Ukranian Love

One Ashville woman’s heart is for the Ukranian people.

Katherine Michalak, a 2009 graduate of Chautauqua Lake Central School, is planning to make her third trip to Kiev, the capital of Ukraine, in August.

During Michalak’s senior year at Geneva College in Pennsylvania, she elected to travel to Ukraine to complete her student teaching.

“I was studying secondary biology education,” Michalak said. “My only opportunity to study abroad was to travel for my student teaching.”

Among her other options, she was interested in traveling to Ukraine.

“I spent two months, January and February of 2013, at a small K-12 international Christian school in Kiev with 120 students,” Michalak said. “It was an English-speaking school, with missionaries’ children, children of ambassadors and embassy employees and children of businessmen.”

According to Michalak, of the three international schools in Kiev, the school she taught at was the only Christian school.

“At first, I didn’t want to be a teacher, I wanted to be a forest ranger … to work outdoors,” Michalak said.

“But after being there, I fell in love with (teaching) and the kids,” she continued.

After returning to Geneva College to complete her senior year in February 2013, Michalak returned to Kiev in August for nearly 10 months as a missionary.

In October, discussions about Ukraine joining the European Union picked up. By February, protests in Kiev became violent between protesters and the Ukranian government.

“The Maidan Revolution was right in our backyard,” Michalak said. “I wore a fur jacket and a Ukranian scarf when I went out, but we were never in danger there. I lived away from the center of town.”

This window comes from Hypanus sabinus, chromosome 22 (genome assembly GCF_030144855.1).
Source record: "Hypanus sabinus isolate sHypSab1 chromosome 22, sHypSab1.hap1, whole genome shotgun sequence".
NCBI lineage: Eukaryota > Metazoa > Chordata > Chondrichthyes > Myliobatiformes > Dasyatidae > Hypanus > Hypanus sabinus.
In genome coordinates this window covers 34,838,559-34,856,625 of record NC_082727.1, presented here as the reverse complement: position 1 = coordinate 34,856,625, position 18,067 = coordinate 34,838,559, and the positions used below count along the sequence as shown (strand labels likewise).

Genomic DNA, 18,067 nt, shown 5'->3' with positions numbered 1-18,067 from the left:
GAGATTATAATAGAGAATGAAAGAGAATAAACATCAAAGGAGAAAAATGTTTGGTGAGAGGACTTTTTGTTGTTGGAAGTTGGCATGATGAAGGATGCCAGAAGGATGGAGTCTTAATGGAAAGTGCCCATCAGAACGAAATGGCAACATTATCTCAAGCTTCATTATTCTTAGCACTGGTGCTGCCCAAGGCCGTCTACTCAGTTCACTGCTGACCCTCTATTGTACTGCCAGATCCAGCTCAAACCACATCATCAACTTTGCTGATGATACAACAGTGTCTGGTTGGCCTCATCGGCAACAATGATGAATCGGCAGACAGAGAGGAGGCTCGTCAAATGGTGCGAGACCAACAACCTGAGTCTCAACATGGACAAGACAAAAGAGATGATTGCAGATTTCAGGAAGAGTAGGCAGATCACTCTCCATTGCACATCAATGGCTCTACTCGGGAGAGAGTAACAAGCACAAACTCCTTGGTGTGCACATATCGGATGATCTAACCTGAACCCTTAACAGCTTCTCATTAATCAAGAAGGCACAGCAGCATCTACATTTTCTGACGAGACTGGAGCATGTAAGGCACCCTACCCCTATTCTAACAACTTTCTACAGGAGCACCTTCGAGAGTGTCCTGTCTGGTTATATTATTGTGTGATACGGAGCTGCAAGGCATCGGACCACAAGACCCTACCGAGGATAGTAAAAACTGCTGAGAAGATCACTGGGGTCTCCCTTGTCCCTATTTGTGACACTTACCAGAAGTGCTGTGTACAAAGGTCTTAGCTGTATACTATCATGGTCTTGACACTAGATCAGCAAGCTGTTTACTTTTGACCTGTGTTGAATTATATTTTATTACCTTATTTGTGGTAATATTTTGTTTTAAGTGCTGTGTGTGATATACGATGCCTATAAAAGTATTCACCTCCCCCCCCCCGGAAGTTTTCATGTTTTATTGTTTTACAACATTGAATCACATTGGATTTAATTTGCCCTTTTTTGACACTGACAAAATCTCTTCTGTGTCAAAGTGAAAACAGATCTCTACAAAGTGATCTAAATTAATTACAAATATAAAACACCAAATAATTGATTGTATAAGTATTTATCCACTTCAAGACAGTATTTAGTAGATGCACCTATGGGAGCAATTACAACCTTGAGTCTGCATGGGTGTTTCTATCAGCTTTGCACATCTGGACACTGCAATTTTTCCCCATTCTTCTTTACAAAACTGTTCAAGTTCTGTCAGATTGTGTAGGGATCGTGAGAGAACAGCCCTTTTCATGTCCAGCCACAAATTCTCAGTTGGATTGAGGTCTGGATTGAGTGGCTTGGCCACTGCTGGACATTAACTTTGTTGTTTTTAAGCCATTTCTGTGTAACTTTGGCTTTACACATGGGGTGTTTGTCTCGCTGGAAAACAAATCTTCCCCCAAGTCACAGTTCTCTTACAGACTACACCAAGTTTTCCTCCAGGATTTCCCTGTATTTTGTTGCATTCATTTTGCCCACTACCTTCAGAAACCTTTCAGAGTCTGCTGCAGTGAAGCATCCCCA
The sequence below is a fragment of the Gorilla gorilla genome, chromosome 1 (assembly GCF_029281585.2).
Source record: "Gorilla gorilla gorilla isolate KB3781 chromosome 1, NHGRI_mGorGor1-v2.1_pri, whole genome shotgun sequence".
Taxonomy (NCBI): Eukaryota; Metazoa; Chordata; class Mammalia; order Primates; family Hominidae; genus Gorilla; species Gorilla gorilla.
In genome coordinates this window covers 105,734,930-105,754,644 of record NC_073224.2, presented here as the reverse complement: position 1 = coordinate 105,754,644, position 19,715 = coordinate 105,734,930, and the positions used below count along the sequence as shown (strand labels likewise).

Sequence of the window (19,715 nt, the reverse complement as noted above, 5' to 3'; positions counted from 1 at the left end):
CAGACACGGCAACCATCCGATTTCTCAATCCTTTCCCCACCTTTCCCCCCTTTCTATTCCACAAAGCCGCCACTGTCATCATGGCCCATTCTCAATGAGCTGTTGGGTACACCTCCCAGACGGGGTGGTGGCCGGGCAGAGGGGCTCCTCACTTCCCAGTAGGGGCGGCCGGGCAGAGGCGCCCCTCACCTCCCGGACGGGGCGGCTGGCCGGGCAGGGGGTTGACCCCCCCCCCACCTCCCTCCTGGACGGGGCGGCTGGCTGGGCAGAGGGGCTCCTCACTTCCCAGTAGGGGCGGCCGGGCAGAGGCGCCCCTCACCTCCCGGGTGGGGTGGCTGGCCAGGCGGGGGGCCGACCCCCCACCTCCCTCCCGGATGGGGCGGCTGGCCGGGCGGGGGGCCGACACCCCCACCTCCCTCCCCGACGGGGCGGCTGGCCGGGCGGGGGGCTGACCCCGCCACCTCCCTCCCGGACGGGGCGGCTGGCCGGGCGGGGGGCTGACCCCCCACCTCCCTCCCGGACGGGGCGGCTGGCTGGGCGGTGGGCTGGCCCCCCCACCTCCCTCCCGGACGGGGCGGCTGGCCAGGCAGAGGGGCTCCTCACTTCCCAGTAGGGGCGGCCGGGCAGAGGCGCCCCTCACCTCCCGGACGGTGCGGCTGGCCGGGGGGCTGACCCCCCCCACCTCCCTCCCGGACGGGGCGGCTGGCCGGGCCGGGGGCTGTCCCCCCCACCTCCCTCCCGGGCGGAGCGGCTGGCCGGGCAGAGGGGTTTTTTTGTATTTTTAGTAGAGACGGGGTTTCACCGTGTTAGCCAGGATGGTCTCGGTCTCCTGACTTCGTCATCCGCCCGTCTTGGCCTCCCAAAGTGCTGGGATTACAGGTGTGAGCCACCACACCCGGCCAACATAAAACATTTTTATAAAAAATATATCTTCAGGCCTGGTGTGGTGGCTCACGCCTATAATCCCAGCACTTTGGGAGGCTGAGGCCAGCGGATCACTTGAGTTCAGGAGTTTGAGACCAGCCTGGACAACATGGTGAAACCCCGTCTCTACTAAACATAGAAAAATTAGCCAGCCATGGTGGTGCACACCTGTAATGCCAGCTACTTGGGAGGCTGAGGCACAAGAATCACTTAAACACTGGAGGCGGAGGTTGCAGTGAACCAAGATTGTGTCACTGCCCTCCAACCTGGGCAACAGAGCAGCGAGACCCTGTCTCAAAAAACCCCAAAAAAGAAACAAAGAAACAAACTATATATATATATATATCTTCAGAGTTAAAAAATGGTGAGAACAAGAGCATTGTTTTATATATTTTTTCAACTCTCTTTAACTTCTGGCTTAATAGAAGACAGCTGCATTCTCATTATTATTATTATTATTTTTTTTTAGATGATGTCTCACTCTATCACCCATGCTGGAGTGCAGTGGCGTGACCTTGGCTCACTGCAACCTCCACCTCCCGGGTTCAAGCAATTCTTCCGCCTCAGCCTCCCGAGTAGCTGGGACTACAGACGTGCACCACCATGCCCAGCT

Michalak said the United States Embassy and the State Department alerted her about the protests, but the protests were mostly nonviolent.

“In Kiev, it’s very peaceful,” she said, noting that there was only one specifically violent day in February. “Now, the fighting is in east Ukraine.”

She traveled back to the states in May, with plans to return to Ukraine again in August.

“My mom, dad and sister are very supportive, but they still worry and want me to be safe,” Michalak said. “But this is where I’m called, and I absolutely love my job.”

Michalak is committed to one more year in the Ukraine as a missionary, for which she raises her own funds by speaking at churches.

“As I tell my students, I don’t foresee myself living in the United States long-term, I truly love working with third-culture kids,” Michalak said, explaining that they are children who have grown up in a culture outside of their parents’ culture.

While abroad, Michalak has visited other cities including Budapest and Vienna.

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